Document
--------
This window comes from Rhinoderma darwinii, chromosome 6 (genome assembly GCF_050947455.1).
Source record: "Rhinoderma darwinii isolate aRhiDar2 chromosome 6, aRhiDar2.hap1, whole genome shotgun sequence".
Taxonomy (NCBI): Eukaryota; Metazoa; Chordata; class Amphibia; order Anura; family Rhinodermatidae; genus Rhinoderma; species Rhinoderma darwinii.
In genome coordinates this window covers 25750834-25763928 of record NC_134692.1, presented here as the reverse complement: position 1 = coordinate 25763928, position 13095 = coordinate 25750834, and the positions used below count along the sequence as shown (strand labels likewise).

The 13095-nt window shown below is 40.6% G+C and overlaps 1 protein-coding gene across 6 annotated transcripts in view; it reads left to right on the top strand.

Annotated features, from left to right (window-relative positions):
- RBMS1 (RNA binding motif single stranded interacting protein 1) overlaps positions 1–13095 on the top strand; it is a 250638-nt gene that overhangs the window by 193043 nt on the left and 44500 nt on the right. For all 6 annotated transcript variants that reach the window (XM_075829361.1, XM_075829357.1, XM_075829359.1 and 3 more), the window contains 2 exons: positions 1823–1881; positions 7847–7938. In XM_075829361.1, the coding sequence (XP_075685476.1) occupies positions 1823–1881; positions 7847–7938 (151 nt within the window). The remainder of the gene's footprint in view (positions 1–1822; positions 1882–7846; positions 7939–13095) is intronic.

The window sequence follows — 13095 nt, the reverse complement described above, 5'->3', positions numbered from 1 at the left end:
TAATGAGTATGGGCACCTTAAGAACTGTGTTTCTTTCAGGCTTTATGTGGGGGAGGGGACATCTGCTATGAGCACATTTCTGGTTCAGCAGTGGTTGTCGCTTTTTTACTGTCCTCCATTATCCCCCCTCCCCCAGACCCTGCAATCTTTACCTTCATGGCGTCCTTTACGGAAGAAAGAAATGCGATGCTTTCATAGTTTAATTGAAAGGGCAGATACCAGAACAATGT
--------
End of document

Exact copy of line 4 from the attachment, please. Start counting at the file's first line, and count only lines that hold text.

In genome coordinates this window covers 25750834-25763928 of record NC_134692.1, presented here as the reverse complement: position 1 = coordinate 25763928, position 13095 = coordinate 25750834, and the positions used below count along the sequence as shown (strand labels likewise).